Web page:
The Post-Impressionist Movement

This artistic movement evolved from Impressionism

© Kimbell Art Museum, Fort Worth, Texas; used with permission
Paul Cézanne (French, 1839-1906). Peasant in a Blue Smock, 1892 or 1897. Oil on canvas. 31 7/8 x 25 9/16 in. (81 x 64.9 cm). © Kimbell Art Museum, Fort Worth, Texas

The term "Post-Impressionism" was invented by Roger Fry as he prepared for an exhibition at Grafton Gallery in London in 1910. The show was called "Manet and the Post-Impressionists" (November 8, 1910-January 15, 1911), a canny marketing ploy to pair a brand name (Édouard Manet) with younger French artists whose work was not well known on the other side of the English Channel.

The exhibition included the painters Vincent van Gogh, Paul Cézanne, Paul Gauguin, George Seurat, André Derain, Maurice de Vlaminck and Othon Friesz, plus the sculptor Aristide Maillol.

Robert Rosenblum explained: "Post-Impressionists ... felt the need to construct private pictorial worlds upon the foundations of Impressionism."

Post-Impressionists pushed the ideas of the Impressionists into new directions. The word "Post-Impressionism" indicates their link to the original Impressionist ideas and their departure from those ideas -- their modernist journey from the past into the future.

Post-Impressionism and the Fauves

This loose movement was not a lengthy one. Most scholars place Post-Impressionism in the mid-to-late-1880s to early 1900s. For all intents and purposes, it's accurate to include the Fauves among the Post-Impressionists. Fauvism, best described as a movement-within-a-movement, was characterized by artists who used color, simplified forms and ordinary subject matter in their paintings. Eventually Fauvism evolved into Expressionism.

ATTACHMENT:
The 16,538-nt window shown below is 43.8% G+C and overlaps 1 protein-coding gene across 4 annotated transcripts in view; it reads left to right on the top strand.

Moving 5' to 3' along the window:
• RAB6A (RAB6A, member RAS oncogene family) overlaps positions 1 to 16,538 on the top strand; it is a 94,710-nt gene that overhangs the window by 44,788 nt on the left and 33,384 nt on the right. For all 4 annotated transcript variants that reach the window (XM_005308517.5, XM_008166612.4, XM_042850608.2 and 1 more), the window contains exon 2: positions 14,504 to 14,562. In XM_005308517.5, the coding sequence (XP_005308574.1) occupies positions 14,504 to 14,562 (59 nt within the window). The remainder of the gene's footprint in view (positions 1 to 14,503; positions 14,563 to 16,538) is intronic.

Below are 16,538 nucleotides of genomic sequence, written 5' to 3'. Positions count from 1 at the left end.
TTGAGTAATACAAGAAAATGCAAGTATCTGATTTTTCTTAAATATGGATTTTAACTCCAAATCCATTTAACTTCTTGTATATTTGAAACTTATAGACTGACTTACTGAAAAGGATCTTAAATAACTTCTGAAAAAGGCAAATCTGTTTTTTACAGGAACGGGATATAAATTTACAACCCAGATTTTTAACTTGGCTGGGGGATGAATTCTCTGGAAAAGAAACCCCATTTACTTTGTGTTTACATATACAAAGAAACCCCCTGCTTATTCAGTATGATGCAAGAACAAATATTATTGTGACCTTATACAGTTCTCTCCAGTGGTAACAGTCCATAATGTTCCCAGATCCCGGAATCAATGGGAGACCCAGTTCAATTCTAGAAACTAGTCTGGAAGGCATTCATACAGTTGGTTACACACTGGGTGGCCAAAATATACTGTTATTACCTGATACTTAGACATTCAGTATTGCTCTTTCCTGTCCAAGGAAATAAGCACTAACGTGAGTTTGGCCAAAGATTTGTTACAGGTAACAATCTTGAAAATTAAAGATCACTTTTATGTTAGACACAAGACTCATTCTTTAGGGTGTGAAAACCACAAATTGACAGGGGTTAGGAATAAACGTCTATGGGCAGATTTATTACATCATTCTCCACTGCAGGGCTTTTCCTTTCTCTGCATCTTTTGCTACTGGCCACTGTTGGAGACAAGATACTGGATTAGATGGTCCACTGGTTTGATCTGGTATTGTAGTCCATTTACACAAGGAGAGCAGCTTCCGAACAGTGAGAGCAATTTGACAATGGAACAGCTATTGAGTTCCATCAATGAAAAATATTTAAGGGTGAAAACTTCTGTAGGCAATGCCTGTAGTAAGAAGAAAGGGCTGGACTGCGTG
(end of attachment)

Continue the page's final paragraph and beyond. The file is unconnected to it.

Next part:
What Are the Key Characteristics of Post-Impressionism?

The Post-Impressionists were an eclectic bunch of individuals, so there were no broad, unifying characteristics.

Each artist took an aspect of Impressionism and exaggerated it.

For example, Vincent van Gogh intensified Impressionism's already vibrant colors and painted them thickly on the canvas (a technique known as impasto). Van Gogh's energetic brushstrokes expressed emotional qualities. It's not easy to characterize an artist as unique and unconventional as van Gogh, but art historians generally view his earlier works as representative of Impressionism,  and his later works as examples of Expressionism (art loaded with charged emotional content).

In other examples, Georges Seurat took the rapid, "broken" brushwork of Impressionism and developed it into the millions of colored dots that create Pointillism, while Paul Cézanne elevated Impressionism's separation of colors into separations of whole planes of color. 

Cezanne and Post-Impressionism

It is important not to understate the role of Paul Cezanne in both Post-Impressionism and his later influence on modernism. Cezanne's paintings included many different subject matters, but all with his trademark color techniques. He painted landscapes of French towns including Provence, portraits that included "The Card Players," but may be best known among modern art lovers for his still life paintings of fruit.

Cezanne became a major influence on Modernists such as Pablo Picasso and Henri Matisse, both of whom revered the French master as a "father."  

The list below pairs the leading artists with their respective Post-Impressionist Movements.

Best-Known Artists:

  • Vincent van Gogh - Expressionism
  • Paul Cézanne - Constructive Pictorialism
  • Paul Gauguin - Symbolist, Cloisonnism, Pont-Aven
  • Georges Seurat - Pointillism (a.k.a. Divisionism or Neoimpressionism)
  • Aristide Maillol - The Nabis
  • Édouard Vuillard and Pierre Bonnard - Intimist
  • André Derain, Maurice de Vlaminck and Othon Friesz - Fauvism